TEHRAN — Iran has been making cars for more than half a century, becoming the top producer in the Middle East. The distinctive Paykan, first produced in 1967, remains an enduring source of national pride.
Just two years ago, Iran was producing 1.65 million cars a year, with exports to Syria, Iraq and Venezuela. Even the “Happy Birthday” song that Iranians sing to one another was first commissioned by Paykan manufacturers to celebrate the car’s anniversary.
“We see that many workers in the factories are just sitting around or playing chess,” Ahmad Nemat Bakhsh, secretary of the Iran Vehicle Manufacturing Association, told reporters last week.
Measures implemented by the United States in July that imposed sanctions specifically aimed at Iran’s auto production have been a driving factor in the collapse. The sanctions, part of a mounting international pressure aimed at Iran’s nuclear program, have prevented Iran from importing parts such as pistons and cylinder heads that its domestically produced cars still rely on.
Ultimately, said Dariush Bozorgmehri, a University of California sociologist who travels to Iran to conduct research on the country’s car industry, prospects for recovery “do not have a chance until the sanctions are lifted.”
Executives at Iran Khodro, the country’s top car producer, and at other manufacturers declined requests to be interviewed for this article. But they complained that sanctions targeting the auto industry only hurt the Iranian people, citing the 700,000 Iranians — some 4 percent of the workforce — who work in the car industry.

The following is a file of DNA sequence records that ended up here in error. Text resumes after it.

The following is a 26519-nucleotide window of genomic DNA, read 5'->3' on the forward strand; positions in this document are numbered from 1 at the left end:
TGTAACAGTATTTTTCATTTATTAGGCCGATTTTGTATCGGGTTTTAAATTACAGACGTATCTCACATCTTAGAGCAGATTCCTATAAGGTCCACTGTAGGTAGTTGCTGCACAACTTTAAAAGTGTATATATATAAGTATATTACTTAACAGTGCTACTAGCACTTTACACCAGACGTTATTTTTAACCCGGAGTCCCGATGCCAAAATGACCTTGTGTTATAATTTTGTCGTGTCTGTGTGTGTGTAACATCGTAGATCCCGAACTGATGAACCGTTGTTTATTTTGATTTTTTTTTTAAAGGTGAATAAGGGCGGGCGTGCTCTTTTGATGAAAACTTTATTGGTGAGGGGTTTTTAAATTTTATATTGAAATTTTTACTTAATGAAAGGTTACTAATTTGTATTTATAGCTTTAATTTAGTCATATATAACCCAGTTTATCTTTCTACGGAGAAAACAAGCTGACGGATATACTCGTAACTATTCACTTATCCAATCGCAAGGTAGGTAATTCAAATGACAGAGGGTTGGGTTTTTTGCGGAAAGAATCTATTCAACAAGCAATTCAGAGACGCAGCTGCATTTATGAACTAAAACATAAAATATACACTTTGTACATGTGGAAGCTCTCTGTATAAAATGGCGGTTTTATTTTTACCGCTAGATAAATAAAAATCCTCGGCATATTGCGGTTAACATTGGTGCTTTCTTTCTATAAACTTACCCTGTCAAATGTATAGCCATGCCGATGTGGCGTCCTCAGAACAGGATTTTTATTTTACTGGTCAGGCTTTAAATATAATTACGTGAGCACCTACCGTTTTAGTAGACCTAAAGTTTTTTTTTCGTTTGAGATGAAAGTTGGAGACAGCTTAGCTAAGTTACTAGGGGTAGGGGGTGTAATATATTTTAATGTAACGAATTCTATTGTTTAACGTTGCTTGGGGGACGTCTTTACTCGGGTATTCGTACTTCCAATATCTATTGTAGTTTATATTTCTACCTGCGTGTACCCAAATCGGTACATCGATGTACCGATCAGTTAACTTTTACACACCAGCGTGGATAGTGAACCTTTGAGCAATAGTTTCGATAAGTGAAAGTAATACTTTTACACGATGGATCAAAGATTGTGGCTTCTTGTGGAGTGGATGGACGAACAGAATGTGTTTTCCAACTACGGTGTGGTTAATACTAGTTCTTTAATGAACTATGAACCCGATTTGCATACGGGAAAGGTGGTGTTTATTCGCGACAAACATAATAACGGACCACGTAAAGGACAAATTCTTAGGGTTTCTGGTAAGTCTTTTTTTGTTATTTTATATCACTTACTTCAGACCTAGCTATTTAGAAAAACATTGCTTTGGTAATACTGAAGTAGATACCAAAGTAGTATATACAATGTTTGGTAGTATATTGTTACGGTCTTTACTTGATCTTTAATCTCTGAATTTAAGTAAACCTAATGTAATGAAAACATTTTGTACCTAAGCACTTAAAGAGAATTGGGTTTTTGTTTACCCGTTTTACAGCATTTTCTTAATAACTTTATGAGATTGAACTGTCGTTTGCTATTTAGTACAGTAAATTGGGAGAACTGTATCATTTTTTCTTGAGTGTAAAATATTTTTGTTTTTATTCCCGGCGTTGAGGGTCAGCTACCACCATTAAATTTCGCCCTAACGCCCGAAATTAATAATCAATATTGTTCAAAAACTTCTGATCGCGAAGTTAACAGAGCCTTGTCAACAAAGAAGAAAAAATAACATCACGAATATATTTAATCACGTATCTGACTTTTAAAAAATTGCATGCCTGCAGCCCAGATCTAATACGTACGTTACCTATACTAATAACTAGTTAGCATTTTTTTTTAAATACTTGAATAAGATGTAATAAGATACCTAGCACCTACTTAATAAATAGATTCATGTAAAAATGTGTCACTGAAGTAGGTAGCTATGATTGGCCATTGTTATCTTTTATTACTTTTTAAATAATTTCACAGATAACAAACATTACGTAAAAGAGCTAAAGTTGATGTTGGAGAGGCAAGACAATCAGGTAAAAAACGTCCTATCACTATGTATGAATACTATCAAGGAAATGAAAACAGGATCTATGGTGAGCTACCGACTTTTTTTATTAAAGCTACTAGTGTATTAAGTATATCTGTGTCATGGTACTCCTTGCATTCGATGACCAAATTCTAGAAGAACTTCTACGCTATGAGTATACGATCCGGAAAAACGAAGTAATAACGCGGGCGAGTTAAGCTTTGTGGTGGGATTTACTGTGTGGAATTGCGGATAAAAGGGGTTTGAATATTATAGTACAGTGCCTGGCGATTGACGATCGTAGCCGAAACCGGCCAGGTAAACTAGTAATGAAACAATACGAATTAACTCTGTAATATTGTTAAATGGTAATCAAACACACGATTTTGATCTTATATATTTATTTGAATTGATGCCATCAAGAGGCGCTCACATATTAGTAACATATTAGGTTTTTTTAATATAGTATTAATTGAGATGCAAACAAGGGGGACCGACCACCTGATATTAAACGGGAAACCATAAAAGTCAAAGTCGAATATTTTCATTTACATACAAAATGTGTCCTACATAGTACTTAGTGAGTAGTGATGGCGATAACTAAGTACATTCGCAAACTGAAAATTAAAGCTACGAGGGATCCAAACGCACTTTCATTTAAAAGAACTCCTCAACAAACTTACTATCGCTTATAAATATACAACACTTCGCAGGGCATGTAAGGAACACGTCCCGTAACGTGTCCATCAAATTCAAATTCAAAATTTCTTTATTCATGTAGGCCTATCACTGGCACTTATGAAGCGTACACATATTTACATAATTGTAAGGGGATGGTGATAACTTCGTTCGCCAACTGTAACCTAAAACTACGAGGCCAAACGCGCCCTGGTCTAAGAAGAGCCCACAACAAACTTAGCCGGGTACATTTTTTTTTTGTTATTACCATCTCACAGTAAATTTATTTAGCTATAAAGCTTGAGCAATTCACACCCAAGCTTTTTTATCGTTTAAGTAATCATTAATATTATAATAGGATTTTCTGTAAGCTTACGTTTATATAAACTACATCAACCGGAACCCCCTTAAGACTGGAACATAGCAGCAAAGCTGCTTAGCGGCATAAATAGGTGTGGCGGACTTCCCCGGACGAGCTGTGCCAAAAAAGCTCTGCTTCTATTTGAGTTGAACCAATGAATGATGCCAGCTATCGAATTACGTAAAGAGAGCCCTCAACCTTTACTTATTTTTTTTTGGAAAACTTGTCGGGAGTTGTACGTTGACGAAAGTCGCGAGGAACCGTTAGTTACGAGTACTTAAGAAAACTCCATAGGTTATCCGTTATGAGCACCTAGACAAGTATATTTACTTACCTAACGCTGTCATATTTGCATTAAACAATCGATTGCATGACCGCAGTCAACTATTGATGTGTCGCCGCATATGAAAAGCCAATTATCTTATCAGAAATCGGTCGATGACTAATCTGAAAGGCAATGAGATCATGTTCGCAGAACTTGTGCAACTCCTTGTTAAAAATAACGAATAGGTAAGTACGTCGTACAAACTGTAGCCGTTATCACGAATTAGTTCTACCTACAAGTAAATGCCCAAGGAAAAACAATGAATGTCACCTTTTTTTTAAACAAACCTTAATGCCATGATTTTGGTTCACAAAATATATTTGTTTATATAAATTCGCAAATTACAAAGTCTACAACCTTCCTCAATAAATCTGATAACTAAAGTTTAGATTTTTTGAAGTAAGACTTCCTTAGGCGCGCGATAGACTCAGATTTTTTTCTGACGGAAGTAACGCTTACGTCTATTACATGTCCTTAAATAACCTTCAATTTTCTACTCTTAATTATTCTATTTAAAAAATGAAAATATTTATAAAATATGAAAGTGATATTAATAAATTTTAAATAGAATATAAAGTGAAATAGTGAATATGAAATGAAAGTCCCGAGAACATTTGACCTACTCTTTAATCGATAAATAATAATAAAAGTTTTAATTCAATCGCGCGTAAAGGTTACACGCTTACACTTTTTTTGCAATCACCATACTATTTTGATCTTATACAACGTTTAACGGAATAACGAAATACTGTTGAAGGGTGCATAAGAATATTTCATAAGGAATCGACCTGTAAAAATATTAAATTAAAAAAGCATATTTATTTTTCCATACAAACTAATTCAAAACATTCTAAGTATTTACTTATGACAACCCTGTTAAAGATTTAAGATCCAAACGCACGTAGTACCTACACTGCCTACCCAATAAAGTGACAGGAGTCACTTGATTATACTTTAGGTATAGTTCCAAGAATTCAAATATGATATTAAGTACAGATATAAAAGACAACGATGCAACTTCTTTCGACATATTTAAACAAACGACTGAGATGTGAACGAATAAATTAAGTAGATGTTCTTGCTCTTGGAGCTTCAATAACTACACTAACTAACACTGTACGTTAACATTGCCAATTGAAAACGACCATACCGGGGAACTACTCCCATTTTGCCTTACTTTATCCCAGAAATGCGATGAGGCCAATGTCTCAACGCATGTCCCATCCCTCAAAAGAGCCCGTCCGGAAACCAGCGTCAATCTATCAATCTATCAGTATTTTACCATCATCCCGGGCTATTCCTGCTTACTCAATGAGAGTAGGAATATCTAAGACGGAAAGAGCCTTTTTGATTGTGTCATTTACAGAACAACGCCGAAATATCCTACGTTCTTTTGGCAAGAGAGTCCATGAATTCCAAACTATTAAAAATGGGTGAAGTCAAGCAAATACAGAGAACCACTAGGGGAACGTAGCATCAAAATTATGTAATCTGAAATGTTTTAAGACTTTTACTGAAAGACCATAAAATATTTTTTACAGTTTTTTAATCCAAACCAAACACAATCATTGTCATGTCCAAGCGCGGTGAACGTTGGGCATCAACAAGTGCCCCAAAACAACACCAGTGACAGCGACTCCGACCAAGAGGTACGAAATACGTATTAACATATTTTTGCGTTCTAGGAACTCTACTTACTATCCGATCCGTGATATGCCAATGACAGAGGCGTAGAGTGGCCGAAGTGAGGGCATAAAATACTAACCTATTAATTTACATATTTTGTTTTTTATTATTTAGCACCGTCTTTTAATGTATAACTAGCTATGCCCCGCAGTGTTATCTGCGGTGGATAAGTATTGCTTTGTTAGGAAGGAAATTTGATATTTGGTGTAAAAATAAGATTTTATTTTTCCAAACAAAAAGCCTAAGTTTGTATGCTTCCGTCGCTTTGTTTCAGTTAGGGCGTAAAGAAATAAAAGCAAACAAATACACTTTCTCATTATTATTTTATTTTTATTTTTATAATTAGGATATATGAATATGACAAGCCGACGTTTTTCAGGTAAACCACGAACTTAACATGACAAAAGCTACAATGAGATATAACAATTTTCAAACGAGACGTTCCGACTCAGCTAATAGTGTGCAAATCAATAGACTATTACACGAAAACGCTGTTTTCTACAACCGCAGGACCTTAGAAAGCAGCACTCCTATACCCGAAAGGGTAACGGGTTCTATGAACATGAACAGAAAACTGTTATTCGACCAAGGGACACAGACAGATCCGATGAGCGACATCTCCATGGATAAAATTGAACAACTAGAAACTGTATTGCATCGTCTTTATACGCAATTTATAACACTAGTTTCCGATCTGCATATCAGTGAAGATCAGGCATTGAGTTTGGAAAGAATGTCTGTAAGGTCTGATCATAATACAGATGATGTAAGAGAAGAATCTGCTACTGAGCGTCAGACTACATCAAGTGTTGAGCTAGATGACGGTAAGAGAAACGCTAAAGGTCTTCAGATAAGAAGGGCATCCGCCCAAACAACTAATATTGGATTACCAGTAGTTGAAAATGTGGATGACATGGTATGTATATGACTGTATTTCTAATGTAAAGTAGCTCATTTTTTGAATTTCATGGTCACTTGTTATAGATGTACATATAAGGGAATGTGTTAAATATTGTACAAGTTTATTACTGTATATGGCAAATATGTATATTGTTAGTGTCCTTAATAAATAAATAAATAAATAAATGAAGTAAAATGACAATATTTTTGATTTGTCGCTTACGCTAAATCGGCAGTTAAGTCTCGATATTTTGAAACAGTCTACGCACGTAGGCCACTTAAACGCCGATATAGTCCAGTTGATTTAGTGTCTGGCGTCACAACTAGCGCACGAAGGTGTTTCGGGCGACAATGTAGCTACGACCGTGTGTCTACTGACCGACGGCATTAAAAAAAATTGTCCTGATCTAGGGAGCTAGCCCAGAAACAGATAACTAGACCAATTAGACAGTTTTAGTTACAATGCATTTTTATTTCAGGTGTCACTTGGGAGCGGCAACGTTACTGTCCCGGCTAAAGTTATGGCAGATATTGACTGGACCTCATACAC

The Paykan, a replica of the British-made Hillman Hunter, dominated Iran’s auto sales for years, even after the 1979 revolution when the Iran National car company was nationalized, becoming Iran Khodro. The birthday song — “Tavolodet Mobarrak,” or “Happy Birthday” — was commissioned in 1970 to celebrate the car’s fourth anniversary of production.
More recently, as competitors entered the field, Iranian companies have embarked on joint ventures with foreign manufacturers such as French carmakers Renault and Peugeot and the South Korean Kia, bringing exponential growth to the industry and adding momentum to its hopes to become a major exporter.
Today the streets and highways of Tehran remain packed with domestically manufactured cars that make up the bulk of the capital’s infamous traffic, offering a glimpse of the expanded purchasing power that many Iranians enjoyed during the oil boom of the last decade.
On Saturday, Iran Khodro announced plans to begin selling cars to Russia at a rate of 10,000 per year. Although the statement offered no details on when the shipments would start, it was the first piece of good news for Iranian car exporters in an otherwise dismal year.
Manufacturers had begun to hope that, by the end of this decade, car exports might finally outrank Persian rugs and pistachios as Iran’s top non-oil exports. But those hopes have begun to evaporate; for now, oil and gas still account for 80 percent and about 4 percent, respectively, of Iran’s export revenue — even though Iran’s ability to sell those goods is also hobbled by international sanctions. And while autoworkers have not been laid off, experts say that the continued need to pay their wages and benefits has become a major drag on Iran’s already weakened economy, experts say.
Iran’s new president, Hassan Rouhani, was elected to office in June in large part because of public anger over such economic distress. Rouhani has pledged to find ways to increase domestic production of non-oil goods such as cars, but analysts say it is clear that Iran’s woes are tied to years of diplomatic and economic isolation.
“The only challenges are political. If carmakers could merge themselves into global markets, there is no other problem as they have the required technology and resources,” said Saeed Laylaz, an Iranian economist.
The Iran Project is not responsible for the content of quoted articles.